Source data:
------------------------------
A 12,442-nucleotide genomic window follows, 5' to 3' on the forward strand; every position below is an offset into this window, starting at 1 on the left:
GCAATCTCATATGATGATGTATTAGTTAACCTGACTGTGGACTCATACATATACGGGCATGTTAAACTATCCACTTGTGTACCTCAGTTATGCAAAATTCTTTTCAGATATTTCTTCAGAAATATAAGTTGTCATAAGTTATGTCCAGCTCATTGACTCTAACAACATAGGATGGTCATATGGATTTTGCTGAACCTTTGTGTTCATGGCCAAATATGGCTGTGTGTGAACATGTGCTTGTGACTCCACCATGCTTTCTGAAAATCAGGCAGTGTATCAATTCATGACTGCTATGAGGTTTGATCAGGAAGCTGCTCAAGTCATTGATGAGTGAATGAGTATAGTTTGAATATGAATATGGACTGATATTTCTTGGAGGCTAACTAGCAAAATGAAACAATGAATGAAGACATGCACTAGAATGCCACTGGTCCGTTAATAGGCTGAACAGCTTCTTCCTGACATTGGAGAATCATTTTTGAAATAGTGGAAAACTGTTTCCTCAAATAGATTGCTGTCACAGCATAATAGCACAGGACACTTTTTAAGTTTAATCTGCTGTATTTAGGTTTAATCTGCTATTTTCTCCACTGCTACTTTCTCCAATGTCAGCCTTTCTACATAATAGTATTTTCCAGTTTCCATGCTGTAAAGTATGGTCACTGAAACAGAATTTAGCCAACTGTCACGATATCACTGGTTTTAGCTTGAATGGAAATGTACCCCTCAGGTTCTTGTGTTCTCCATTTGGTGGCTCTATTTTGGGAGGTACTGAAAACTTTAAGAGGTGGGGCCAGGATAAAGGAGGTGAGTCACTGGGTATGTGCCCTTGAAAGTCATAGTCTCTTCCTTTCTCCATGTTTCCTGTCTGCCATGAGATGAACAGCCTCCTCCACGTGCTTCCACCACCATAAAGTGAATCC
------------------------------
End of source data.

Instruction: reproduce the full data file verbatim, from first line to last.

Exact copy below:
A 12,442-nucleotide genomic window follows, 5' to 3' on the forward strand; every position below is an offset into this window, starting at 1 on the left:
GCAATCTCATATGATGATGTATTAGTTAACCTGACTGTGGACTCATACATATACGGGCATGTTAAACTATCCACTTGTGTACCTCAGTTATGCAAAATTCTTTTCAGATATTTCTTCAGAAATATAAGTTGTCATAAGTTATGTCCAGCTCATTGACTCTAACAACATAGGATGGTCATATGGATTTTGCTGAACCTTTGTGTTCATGGCCAAATATGGCTGTGTGTGAACATGTGCTTGTGACTCCACCATGCTTTCTGAAAATCAGGCAGTGTATCAATTCATGACTGCTATGAGGTTTGATCAGGAAGCTGCTCAAGTCATTGATGAGTGAATGAGTATAGTTTGAATATGAATATGGACTGATATTTCTTGGAGGCTAACTAGCAAAATGAAACAATGAATGAAGACATGCACTAGAATGCCACTGGTCCGTTAATAGGCTGAACAGCTTCTTCCTGACATTGGAGAATCATTTTTGAAATAGTGGAAAACTGTTTCCTCAAATAGATTGCTGTCACAGCATAATAGCACAGGACACTTTTTAAGTTTAATCTGCTGTATTTAGGTTTAATCTGCTATTTTCTCCACTGCTACTTTCTCCAATGTCAGCCTTTCTACATAATAGTATTTTCCAGTTTCCATGCTGTAAAGTATGGTCACTGAAACAGAATTTAGCCAACTGTCACGATATCACTGGTTTTAGCTTGAATGGAAATGTACCCCTCAGGTTCTTGTGTTCTCCATTTGGTGGCTCTATTTTGGGAGGTACTGAAAACTTTAAGAGGTGGGGCCAGGATAAAGGAGGTGAGTCACTGGGTATGTGCCCTTGAAAGTCATAGTCTCTTCCTTTCTCCATGTTTCCTGTCTGCCATGAGATGAACAGCCTCCTCCACGTGCTTCCACCACCATAAAGTGAATCC